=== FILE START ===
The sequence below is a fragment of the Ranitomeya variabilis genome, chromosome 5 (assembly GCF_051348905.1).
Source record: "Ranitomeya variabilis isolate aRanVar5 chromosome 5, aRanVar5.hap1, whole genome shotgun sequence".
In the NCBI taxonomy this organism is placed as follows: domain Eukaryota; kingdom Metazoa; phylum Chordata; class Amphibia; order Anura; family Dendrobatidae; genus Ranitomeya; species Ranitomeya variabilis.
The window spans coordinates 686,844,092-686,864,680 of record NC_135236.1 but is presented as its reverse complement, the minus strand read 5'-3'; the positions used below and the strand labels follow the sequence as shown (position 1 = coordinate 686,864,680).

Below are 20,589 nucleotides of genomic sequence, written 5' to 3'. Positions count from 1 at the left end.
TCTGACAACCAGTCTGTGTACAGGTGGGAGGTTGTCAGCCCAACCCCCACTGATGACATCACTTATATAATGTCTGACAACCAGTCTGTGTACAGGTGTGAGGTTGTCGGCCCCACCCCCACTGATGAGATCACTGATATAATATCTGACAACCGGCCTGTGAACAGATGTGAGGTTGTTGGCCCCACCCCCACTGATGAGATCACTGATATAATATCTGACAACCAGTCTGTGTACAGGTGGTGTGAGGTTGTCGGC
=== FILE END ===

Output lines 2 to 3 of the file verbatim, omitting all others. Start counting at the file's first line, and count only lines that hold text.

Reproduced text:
Source record: "Ranitomeya variabilis isolate aRanVar5 chromosome 5, aRanVar5.hap1, whole genome shotgun sequence".
In the NCBI taxonomy this organism is placed as follows: domain Eukaryota; kingdom Metazoa; phylum Chordata; class Amphibia; order Anura; family Dendrobatidae; genus Ranitomeya; species Ranitomeya variabilis.